The History of Cosplay
Researched and Written By Stacey Lee Feldmann (CapsuleCorp)
There are a lot of myths floating about the internet regarding the origins of "cosplay," or media recreation costuming and the costuming hobby in general. I've spent so much time and energy repeating myself while correcting the myths and misnomers that I've decided to compile a page solely for education on the history of cosplay. It is by no means an exhaustive history, there is probably much I could include, but it does contain the important points to help dispel myths and inform the wider fandom audience of the facts.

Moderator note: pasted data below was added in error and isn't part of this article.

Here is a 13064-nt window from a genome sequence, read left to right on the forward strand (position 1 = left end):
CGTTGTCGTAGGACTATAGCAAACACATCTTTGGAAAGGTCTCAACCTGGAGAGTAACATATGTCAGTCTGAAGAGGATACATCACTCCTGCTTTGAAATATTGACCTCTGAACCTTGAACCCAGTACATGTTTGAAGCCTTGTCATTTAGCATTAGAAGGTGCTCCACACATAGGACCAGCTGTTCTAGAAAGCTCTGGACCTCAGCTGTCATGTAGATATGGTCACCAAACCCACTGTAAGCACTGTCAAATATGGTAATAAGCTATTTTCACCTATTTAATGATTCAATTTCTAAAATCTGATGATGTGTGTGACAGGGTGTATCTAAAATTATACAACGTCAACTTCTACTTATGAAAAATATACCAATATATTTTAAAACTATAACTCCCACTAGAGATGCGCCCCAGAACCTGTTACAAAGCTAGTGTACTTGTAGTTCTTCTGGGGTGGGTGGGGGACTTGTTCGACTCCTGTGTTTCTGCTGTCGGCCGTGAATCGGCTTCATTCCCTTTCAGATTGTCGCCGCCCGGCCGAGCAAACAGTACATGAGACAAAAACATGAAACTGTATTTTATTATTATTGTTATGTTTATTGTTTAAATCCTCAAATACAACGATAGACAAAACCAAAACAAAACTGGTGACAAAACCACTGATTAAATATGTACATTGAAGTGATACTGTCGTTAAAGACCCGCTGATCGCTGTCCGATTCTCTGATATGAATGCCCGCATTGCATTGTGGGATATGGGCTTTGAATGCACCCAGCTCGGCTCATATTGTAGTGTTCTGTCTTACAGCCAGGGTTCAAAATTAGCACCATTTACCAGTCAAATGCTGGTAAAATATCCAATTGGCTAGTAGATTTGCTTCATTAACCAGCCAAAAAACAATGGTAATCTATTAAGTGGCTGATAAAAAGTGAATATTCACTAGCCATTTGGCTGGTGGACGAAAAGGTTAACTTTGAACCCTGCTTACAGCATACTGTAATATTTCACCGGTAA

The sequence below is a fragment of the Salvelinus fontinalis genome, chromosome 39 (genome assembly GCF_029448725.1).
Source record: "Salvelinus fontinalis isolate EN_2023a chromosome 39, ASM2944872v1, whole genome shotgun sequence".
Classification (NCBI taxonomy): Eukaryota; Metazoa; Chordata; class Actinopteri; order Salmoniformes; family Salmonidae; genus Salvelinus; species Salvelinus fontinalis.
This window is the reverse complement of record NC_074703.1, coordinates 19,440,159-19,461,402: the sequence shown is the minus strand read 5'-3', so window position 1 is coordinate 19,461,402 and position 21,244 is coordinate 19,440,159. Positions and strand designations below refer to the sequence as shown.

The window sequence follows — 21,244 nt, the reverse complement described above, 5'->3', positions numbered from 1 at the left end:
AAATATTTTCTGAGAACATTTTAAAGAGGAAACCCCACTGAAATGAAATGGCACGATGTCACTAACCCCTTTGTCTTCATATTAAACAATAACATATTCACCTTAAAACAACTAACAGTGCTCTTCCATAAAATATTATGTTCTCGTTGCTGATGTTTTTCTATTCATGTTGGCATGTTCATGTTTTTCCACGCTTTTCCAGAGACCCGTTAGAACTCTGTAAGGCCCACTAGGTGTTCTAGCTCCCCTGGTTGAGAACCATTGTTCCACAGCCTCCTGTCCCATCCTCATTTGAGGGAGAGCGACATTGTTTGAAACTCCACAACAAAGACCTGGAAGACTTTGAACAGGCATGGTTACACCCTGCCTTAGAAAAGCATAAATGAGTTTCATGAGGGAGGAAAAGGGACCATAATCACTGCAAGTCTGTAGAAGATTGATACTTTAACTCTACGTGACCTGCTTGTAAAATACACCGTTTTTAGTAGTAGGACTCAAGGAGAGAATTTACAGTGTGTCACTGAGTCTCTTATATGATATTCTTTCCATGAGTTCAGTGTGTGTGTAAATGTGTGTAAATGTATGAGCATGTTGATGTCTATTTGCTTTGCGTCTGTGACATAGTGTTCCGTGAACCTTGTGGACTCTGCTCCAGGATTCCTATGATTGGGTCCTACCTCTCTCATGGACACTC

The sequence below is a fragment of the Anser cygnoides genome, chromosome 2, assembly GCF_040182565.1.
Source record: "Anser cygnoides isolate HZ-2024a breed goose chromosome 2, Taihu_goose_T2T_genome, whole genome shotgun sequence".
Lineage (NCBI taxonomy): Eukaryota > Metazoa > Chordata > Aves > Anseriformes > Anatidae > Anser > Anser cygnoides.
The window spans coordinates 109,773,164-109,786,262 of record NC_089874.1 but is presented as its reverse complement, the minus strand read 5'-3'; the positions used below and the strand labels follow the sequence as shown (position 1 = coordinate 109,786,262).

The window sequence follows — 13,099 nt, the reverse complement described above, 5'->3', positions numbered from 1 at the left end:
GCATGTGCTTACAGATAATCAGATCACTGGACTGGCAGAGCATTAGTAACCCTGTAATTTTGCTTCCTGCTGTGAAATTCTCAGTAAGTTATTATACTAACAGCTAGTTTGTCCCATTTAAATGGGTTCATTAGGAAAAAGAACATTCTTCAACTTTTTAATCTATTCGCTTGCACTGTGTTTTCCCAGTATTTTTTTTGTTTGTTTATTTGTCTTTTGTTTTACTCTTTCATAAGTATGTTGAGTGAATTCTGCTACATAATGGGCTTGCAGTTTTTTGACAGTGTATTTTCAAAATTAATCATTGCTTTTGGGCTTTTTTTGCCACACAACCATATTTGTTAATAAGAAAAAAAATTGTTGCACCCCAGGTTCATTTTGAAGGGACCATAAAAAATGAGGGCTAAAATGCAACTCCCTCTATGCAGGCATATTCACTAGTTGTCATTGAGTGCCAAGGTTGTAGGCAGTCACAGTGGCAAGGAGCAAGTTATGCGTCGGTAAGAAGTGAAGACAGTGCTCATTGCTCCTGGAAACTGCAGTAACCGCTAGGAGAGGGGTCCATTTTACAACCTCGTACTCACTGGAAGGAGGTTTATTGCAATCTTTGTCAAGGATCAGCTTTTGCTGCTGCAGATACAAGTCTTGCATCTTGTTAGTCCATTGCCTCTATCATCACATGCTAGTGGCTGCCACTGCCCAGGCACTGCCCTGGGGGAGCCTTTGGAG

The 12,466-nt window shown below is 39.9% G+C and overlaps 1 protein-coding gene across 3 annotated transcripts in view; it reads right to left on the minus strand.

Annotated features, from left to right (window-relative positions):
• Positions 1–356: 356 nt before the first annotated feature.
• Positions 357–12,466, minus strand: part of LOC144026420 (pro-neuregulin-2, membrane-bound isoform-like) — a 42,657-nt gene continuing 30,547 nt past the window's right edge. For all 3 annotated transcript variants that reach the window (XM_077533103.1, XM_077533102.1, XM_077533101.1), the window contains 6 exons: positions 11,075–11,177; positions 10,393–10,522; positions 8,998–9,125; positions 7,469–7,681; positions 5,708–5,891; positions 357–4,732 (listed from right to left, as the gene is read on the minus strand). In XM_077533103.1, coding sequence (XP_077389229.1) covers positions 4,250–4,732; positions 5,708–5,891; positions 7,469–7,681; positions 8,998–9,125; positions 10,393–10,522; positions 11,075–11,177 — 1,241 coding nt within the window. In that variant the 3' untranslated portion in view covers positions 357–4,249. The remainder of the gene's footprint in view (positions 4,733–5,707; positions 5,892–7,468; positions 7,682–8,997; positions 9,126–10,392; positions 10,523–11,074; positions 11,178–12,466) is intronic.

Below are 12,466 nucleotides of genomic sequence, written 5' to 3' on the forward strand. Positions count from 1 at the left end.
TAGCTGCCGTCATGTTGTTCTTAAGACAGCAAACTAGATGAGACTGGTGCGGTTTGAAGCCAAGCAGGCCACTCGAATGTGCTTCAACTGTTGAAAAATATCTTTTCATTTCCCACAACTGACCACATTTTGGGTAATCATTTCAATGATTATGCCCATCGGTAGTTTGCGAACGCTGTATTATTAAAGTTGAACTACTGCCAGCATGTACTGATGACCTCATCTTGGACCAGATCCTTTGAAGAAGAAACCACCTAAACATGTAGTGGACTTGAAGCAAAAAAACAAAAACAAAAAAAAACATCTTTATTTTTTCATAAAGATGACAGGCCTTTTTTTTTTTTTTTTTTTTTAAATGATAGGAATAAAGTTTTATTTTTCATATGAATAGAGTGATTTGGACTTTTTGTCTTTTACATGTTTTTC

First of all, cosplay did not start in Japan and is not an original concept of the Japanese. The actual word "cosplay" was invented by a Japanese reporter, yes, but that is the extent of Japanese involvement in the creation of the hobby. In 1984, Nov Takahashi was sent to report on the goings-on of the '84 WorldCon, being held that year in Los Angeles, CA. He coined the word "cosplay" to describe what he saw going on at WorldCon - people wearing costumes in the halls, and a stage masquerade featuring the biggest and brightest of the costumes of the weekend. In Japanese linguistics, they often form composite words ("portmanteau") out of loanwords from other languages, such as English; in this case, he took "costume" and "play" and smashed them together to try to describe what he was seeing at WorldCon. What is important to note is that while we can only speculate on what he meant by "play," what is almost certain is that he did not necessarily refer to "acting," since the only stage performing at WorldCon is the masquerade, in which performances did not necessarily involve spoken dialogue. In fact, many of them that year didn't.